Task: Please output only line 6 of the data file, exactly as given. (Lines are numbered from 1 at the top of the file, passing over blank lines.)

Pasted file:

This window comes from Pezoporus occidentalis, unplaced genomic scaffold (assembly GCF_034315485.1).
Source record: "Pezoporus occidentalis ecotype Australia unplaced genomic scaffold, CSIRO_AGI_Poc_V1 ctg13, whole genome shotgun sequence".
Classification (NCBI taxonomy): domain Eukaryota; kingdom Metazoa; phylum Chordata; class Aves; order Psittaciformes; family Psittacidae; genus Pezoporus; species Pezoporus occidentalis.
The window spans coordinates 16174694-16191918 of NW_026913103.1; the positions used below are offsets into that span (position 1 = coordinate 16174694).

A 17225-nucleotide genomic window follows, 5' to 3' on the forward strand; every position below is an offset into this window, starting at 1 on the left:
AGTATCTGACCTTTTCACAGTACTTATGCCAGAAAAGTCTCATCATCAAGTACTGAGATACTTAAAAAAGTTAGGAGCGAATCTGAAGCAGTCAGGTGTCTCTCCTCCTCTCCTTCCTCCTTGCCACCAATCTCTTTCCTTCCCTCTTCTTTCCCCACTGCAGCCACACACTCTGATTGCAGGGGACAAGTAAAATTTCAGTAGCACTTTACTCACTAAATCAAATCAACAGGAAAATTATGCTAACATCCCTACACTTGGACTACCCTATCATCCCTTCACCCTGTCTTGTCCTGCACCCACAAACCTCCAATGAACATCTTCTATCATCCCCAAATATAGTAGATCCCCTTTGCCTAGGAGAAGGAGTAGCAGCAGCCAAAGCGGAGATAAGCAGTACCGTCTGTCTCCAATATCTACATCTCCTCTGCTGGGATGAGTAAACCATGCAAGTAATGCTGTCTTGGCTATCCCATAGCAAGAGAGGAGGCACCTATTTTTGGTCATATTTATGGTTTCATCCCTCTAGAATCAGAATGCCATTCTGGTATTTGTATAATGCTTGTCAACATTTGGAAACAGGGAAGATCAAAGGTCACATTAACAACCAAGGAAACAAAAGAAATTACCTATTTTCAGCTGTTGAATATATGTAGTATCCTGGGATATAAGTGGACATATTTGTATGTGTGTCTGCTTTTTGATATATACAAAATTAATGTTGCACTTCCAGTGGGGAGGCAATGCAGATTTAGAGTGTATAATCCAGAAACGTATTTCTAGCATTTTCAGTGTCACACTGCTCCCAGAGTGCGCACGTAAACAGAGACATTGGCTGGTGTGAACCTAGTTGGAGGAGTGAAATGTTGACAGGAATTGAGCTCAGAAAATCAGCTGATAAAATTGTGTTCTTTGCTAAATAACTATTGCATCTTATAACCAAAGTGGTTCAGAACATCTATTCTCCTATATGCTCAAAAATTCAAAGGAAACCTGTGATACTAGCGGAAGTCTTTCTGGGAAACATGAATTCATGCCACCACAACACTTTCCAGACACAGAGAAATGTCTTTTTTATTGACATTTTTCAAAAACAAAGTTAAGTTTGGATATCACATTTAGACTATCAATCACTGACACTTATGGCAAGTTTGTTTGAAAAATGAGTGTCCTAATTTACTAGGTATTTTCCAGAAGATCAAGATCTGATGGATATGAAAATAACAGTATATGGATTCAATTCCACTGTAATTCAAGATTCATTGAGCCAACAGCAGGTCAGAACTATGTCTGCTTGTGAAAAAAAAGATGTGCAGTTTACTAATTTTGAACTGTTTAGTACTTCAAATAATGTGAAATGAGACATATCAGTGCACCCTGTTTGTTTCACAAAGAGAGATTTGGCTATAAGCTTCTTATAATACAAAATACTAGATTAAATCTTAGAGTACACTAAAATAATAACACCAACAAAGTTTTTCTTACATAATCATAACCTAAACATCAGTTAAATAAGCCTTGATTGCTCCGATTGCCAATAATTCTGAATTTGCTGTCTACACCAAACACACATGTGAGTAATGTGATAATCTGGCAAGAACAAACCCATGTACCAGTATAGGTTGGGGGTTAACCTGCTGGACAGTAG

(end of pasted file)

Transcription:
AGTATCTGACCTTTTCACAGTACTTATGCCAGAAAAGTCTCATCATCAAGTACTGAGATACTTAAAAAAGTTAGGAGCGAATCTGAAGCAGTCAGGTGTCTCTCCTCCTCTCCTTCCTCCTTGCCACCAATCTCTTTCCTTCCCTCTTCTTTCCCCACTGCAGCCACACACTCTGATTGCAGGGGACAAGTAAAATTTCAGTAGCACTTTACTCACTAAATCAAATCAACAGGAAAATTATGCTAACATCCCTACACTTGGACTACCCTATCATCCCTTCACCCTGTCTTGTCCTGCACCCACAAACCTCCAATGAACATCTTCTATCATCCCCAAATATAGTAGATCCCCTTTGCCTAGGAGAAGGAGTAGCAGCAGCCAAAGCGGAGATAAGCAGTACCGTCTGTCTCCAATATCTACATCTCCTCTGCTGGGATGAGTAAACCATGCAAGTAATGCTGTCTTGGCTATCCCATAGCAAGAGAGGAGGCACCTATTTTTGGTCATATTTATGGTTTCATCCCTCTAGAATCAGAATGCCATTCTGGTATTTGTATAATGCTTGTCAACATTTGGAAACAGGGAAGATCAAAGGTCACATTAACAACCAAGGAAACAAAAGAAATTACCTATTTTCAGCTGTTGAATATATGTAGTATCCTGGGATATAAGTGGACATATTTGTATGTGTGTCTGCTTTTTGATATATACAAAATTAATGTTGCACTTCCAGTGGGGAGGCAATGCAGATTTAGAGTGTATAATCCAGAAACGTATTTCTAGCATTTTCAGTGTCACACTGCTCCCAGAGTGCGCACGTAAACAGAGACATTGGCTGGTGTGAACCTAGTTGGAGGAGTGAAATGTTGACAGGAATTGAGCTCAGAAAATCAGCTGATAAAATTGTGTTCTTTGCTAAATAACTATTGCATCTTATAACCAAAGTGGTTCAGAACATCTATTCTCCTATATGCTCAAAAATTCAAAGGAAACCTGTGATACTAGCGGAAGTCTTTCTGGGAAACATGAATTCATGCCACCACAACACTTTCCAGACACAGAGAAATGTCTTTTTTATTGACATTTTTCAAAAACAAAGTTAAGTTTGGATATCACATTTAGACTATCAATCACTGACACTTATGGCAAGTTTGTTTGAAAAATGAGTGTCCTAATTTACTAGGTATTTTCCAGAAGATCAAGATCTGATGGATATGAAAATAACAGTATATGGATTCAATTCCACTGTAATTCAAGATTCATTGAGCCAACAGCAGGTCAGAACTATGTCTGCTTGTGAAAAAAAAGATGTGCAGTTTACTAATTTTGAACTGTTTAGTACTTCAAATAATGTGAAATGAGACATATCAGTGCACCCTGTTTGTTTCACAAAGAGAGATTTGGCTATAAGCTTCTTATAATACAAAATACTAGATTAAATCTTAGAGTACACTAAAATAATAACACCAACAAAGTTTTTCTTACATAATCATAACCTAAACATCAGTTAAATAAGCCTTGATTGCTCCGATTGCCAATAATTCTGAATTTGCTGTCTACACCAAACACACATGTGAGTAATGTGATAATCTGGCAAGAACAAACCCATGTACCAGTATAGGTTGGGGGTTAACCTGCTGGACAGTAG